Why Overweight Doctors Aren’t Unusual Today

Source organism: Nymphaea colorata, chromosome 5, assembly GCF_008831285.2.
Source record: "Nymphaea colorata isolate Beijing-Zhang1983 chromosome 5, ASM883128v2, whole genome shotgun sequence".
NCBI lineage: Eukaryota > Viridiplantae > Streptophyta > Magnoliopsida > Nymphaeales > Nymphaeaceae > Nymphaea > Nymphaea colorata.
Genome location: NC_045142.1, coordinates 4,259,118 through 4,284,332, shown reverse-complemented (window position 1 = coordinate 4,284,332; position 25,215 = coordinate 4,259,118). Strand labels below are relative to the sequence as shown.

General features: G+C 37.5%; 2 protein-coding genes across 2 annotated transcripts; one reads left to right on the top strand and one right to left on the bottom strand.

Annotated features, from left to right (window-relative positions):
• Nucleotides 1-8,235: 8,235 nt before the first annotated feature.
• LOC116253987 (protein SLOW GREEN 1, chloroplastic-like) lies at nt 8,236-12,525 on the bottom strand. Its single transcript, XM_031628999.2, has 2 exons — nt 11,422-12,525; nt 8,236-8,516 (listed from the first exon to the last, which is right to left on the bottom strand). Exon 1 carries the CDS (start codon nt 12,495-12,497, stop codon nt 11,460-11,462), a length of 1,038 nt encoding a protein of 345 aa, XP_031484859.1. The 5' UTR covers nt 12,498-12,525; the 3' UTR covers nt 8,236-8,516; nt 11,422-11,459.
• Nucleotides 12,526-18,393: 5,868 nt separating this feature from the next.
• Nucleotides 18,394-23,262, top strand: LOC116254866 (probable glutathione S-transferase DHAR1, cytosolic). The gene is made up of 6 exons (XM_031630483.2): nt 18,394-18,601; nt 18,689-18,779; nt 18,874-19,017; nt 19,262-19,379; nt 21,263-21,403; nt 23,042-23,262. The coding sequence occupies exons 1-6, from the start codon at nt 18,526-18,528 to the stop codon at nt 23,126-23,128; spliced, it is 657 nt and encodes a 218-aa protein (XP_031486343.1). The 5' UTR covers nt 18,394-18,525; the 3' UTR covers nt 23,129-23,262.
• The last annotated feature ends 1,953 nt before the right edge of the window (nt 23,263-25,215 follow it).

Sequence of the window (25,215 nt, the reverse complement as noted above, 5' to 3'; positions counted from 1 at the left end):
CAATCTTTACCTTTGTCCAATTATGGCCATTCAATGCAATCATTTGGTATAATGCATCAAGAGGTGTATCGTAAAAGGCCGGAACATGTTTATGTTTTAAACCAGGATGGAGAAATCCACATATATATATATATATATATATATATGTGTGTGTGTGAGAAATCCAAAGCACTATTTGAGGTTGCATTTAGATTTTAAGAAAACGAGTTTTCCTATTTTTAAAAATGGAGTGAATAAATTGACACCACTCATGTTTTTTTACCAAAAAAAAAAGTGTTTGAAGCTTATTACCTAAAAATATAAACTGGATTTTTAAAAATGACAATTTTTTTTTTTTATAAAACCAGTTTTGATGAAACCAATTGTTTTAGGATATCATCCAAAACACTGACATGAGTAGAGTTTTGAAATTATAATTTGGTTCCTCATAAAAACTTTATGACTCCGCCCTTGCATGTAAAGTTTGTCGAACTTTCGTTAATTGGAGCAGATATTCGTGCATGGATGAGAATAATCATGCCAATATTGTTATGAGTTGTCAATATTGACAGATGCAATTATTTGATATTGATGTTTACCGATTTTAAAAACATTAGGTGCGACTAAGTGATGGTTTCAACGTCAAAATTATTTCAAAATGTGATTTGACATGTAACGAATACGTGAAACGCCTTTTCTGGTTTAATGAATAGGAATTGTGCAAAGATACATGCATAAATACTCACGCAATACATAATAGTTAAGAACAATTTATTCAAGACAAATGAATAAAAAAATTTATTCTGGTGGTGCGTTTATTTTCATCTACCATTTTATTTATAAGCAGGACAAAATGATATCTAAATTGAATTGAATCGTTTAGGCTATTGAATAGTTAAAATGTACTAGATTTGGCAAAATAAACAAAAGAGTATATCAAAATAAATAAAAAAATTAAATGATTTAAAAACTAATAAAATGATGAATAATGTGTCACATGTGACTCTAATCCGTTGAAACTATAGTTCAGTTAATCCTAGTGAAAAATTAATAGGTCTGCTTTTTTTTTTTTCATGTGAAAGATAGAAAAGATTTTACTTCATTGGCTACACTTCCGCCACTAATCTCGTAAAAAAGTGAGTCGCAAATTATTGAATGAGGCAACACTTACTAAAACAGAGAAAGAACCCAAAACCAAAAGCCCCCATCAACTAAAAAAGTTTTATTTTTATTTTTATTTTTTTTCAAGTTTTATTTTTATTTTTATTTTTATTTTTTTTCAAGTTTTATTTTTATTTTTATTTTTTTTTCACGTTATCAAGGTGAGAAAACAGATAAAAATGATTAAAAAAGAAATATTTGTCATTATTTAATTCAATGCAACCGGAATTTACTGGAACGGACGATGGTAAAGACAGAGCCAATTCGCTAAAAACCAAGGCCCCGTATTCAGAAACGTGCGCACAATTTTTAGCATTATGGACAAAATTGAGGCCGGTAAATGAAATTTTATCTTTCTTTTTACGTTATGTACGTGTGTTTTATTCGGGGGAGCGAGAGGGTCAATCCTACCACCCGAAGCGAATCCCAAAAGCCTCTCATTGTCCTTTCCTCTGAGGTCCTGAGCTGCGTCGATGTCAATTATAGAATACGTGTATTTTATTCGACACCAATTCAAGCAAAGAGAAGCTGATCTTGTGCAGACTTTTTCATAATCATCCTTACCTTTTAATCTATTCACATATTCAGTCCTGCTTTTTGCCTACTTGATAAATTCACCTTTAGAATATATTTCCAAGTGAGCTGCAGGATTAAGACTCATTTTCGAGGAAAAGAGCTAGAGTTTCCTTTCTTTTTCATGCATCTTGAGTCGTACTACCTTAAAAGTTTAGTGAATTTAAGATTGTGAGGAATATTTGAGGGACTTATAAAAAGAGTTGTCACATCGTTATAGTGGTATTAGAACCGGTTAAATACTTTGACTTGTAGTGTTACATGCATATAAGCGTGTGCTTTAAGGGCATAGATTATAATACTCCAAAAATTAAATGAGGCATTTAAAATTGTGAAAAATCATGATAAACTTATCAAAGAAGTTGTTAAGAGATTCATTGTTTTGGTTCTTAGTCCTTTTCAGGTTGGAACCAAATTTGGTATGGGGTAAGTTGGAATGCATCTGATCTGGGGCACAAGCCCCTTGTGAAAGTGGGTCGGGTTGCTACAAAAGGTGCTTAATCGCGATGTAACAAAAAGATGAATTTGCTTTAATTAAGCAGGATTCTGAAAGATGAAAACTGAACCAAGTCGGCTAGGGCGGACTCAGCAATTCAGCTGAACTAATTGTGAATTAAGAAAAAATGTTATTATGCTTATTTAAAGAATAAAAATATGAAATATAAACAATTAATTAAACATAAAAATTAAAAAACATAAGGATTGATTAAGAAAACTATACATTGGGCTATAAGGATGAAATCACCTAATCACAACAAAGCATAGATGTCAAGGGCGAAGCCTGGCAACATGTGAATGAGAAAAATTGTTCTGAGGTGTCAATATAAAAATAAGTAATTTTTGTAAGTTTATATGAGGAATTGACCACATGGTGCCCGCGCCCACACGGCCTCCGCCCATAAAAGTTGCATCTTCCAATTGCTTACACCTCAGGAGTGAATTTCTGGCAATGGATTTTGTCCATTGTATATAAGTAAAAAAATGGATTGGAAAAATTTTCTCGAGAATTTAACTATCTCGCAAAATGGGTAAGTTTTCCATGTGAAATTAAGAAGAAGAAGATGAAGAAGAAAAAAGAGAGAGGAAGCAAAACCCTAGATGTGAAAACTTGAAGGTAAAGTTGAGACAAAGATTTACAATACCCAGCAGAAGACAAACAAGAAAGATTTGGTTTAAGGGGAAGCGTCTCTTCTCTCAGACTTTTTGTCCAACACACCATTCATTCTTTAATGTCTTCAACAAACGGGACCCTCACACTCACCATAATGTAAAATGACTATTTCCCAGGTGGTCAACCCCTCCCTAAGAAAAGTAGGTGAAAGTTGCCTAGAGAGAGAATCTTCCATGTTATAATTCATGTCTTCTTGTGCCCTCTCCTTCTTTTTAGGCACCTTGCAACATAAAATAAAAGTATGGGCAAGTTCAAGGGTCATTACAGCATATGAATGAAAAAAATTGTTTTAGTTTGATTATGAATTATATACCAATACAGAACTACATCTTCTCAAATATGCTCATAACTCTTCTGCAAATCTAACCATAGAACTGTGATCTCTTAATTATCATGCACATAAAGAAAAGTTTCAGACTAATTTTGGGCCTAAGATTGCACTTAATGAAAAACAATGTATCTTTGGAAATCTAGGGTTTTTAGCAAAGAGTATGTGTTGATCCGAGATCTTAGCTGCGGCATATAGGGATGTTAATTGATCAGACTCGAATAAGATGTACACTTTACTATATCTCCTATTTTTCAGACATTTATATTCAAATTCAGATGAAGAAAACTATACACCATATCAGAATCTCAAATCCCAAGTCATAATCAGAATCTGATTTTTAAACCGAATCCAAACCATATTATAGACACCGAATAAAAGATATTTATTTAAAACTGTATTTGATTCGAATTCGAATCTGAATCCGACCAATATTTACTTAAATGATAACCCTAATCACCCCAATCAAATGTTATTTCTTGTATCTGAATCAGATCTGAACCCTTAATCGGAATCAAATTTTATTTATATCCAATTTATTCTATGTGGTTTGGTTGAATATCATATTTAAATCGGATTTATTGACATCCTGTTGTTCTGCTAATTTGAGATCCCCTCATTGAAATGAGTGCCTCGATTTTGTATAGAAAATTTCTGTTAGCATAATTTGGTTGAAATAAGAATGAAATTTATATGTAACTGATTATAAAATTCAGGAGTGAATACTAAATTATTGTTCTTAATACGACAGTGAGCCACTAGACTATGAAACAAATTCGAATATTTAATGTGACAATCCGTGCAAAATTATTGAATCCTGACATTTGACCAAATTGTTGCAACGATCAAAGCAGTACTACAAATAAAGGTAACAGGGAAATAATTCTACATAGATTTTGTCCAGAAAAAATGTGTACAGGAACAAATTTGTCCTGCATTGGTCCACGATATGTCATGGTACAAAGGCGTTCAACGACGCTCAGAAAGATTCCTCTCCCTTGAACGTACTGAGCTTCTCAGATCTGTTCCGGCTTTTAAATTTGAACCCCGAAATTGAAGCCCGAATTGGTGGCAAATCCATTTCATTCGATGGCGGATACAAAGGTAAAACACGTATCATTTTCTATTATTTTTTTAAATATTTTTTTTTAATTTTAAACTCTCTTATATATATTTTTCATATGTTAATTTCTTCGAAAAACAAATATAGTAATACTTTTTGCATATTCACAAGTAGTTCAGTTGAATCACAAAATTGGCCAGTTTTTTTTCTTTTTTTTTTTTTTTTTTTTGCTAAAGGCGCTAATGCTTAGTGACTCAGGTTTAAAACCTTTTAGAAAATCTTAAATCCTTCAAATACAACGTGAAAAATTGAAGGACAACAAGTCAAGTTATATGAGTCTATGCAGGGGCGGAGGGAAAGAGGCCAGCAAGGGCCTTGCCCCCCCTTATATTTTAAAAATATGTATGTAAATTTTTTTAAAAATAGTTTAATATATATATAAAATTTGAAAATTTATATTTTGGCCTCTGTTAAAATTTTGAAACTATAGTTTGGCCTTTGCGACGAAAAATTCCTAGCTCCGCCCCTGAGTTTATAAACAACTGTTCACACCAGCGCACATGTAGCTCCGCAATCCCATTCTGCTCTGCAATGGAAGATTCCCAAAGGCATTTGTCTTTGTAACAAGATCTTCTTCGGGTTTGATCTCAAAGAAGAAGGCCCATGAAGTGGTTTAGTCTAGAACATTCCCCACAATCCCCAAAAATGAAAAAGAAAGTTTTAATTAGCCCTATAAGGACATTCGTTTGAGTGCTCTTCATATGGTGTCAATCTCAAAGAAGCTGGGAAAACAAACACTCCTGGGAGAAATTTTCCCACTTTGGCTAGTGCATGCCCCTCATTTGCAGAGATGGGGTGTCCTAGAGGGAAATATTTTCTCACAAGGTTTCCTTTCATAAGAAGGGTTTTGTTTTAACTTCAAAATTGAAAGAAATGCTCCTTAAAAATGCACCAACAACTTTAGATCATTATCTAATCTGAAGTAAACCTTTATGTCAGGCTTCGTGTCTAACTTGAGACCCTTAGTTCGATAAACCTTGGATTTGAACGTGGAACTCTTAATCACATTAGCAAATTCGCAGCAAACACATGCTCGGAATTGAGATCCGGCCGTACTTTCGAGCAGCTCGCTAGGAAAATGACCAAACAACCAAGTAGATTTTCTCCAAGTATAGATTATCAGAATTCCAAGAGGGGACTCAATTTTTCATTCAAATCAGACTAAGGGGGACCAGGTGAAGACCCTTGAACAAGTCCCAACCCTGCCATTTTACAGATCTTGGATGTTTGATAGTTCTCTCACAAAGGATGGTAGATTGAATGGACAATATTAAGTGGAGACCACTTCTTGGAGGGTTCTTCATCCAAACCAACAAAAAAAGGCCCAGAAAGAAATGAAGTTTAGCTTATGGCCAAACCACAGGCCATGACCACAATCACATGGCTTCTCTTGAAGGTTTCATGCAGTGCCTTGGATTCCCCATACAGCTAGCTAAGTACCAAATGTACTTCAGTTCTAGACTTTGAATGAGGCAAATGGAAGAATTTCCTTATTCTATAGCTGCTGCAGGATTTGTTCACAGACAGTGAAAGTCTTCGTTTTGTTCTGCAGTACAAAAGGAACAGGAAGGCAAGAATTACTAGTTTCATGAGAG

It's not unusual to see overweight patients visiting their doctor. After all, 70% of Americans are overweight and 40% are obese. What’s also not unusual these days is overweight physicians. While physicians are less likely than average Americans to be overweight or obese, they're not immune to struggles with weight. Even more concerning is that a physician’s own BMI may be strongly associated with how he or she counsels patients about obesity. Overweight doctors report significantly less confidence than their normal-weight colleagues in giving overweight patients diet and exercise counseling. Furthermore, overweight physicians report that they’re concerned that their overweight patients don’t trust weight loss advice coming from them — based on the old adage, “Do as I say, not as I do.” Unfortunately, medical schools only set aside roughly 25 hours for nutritional education. What’s lacking in the medical classroom is also lacking on medical plates. Foods served at medical conferences is infamously unhealthy, and residents in training have some of the worst eating habits on the planet. Once they finish their medical training, the ingrained habits of fast food and lack of exercise often don't change. True change in medical school education is needed, as well as hospital guidelines to ensure that doctors are not sending the wrong message to patients.